fade-in


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fade-in

or fade·in (fād′ĭn′)
n.
A gradual appearance of an image, light, or sound, especially as a transition in a cinematic work, audio recording, or performance.

fade-in

n
1. (Film) films an optical effect in which a shot appears gradually out of darkness
2. (Telecommunications) a gradual increase in the volume in a radio or television broadcast
vb (adverb)
(Telecommunications) Also: fade up to increase or cause to increase gradually, as vision or sound in a film or broadcast

fade′-in`



n.
1. a gradual increase in the visibility of a film or television scene.
2. a gradual increase in the volume of broadcast or recorded sound.
[1915–20]
Translations

fade-in

[ˈfeɪdɪn] N (Cine, TV) → (entrada f en) fundido m

fade-in

[ˈfeɪdˌɪn] n (Cine) → dissolvenza in apertura (Radio) → aumento graduale del suono
References in periodicals archive ?
Eric Gautier's luminous, sun-dappled compositions remain as steady as the editing by Luc Bamier and Mathilde Van de Moortel, which compounds the film's slightly muted feel with regular fade-ins and fade-outs.
By now, our eyes have become so conditioned by the more jarring interruptions of jump cuts and channel hops that multiple fade-outs and fade-ins seem rather hokey, relegated to "lesser" forms like screen savers and club visuals.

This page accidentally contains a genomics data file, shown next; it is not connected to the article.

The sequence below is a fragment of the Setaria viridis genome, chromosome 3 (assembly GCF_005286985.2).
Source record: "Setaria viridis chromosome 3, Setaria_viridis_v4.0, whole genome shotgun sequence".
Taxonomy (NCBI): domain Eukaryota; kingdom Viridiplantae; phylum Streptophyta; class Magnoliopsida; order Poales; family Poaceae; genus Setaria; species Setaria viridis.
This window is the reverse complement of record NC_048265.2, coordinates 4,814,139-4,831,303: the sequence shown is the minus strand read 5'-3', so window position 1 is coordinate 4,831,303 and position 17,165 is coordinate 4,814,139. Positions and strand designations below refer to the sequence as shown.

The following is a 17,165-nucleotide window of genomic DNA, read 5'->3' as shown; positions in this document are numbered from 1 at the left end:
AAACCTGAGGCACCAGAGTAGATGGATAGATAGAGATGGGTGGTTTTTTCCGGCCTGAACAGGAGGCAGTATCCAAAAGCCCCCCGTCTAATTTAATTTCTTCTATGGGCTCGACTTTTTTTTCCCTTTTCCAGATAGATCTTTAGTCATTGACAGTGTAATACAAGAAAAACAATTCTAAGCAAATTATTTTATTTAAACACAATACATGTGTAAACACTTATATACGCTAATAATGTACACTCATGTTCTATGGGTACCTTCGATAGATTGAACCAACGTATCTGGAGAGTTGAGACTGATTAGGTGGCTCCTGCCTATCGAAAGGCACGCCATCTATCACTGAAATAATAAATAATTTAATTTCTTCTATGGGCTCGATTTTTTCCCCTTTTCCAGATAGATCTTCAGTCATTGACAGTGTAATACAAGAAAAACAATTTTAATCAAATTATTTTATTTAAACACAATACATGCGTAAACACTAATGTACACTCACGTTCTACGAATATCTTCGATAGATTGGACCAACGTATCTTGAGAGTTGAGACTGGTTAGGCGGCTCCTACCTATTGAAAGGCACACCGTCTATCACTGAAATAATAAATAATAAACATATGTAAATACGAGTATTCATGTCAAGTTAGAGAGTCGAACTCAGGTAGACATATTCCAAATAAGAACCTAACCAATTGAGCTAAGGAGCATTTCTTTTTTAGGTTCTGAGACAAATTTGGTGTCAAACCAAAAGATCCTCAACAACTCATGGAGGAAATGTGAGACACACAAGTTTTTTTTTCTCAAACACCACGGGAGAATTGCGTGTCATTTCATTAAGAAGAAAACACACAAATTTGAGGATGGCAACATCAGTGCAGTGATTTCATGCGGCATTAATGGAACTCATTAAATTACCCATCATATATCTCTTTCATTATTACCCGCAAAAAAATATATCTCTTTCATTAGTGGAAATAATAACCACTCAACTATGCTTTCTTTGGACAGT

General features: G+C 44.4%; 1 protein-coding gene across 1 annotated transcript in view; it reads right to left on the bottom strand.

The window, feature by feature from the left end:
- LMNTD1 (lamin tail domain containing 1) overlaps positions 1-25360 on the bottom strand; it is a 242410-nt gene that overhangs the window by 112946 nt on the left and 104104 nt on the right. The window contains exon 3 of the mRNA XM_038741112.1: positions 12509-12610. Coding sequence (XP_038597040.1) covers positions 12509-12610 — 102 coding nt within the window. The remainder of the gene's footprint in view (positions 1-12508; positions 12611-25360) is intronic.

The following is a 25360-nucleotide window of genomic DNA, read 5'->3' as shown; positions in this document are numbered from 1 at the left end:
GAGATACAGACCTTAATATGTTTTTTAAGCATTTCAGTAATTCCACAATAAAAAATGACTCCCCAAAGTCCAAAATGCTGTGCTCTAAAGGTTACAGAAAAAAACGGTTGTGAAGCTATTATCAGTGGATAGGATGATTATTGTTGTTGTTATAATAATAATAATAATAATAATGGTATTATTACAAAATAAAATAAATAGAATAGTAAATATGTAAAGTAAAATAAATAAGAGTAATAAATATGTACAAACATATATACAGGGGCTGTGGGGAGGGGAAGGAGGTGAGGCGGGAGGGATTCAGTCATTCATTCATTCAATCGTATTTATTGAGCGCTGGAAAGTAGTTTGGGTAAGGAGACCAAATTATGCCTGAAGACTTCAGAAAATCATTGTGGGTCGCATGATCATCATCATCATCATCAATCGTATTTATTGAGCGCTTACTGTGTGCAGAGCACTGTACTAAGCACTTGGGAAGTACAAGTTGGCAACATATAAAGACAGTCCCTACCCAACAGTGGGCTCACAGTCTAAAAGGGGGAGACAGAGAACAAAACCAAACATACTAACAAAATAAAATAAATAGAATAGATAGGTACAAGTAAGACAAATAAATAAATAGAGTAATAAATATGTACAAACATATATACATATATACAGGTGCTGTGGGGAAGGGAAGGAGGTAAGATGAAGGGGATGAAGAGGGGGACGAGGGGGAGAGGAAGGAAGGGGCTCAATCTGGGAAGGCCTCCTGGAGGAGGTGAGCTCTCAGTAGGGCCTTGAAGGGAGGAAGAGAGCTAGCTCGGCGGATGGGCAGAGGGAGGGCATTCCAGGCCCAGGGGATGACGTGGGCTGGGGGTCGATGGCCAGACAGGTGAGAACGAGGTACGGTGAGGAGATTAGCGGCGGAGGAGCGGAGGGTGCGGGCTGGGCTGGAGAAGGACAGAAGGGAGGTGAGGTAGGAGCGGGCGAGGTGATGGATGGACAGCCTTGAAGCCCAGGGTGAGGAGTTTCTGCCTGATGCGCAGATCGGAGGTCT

Not only did the fade-ins and fade-outs punctuate the diegesis, but the darkness, whether partial or total, illustrated the varying degrees of intensity in the outrage.
There are no fade-ins or fade-outs in the film to give the players a momentary break.
They even got used to the "fade-outs and fade-ins which seemed to happen for no reason," as Rixon put it.
The idea that Kuleshov's use of fade-ins and fade-outs is evidence of 'stylistic exuberance' (p.
They wisely did away with the tinny fade-ins and fade-outs used for the first "best of" collection, and overall the engineering is good.
Each track can be set up with fade-ins, fade-outs and any kind of volume control.
Without exception, the choreographers were caught up in the "trickery" of the media, forgetting that multiple images, overlays, and fade-ins and -outs do not necessarily clarify the dance image for the viewer, and that they never substitute for coherent choreography.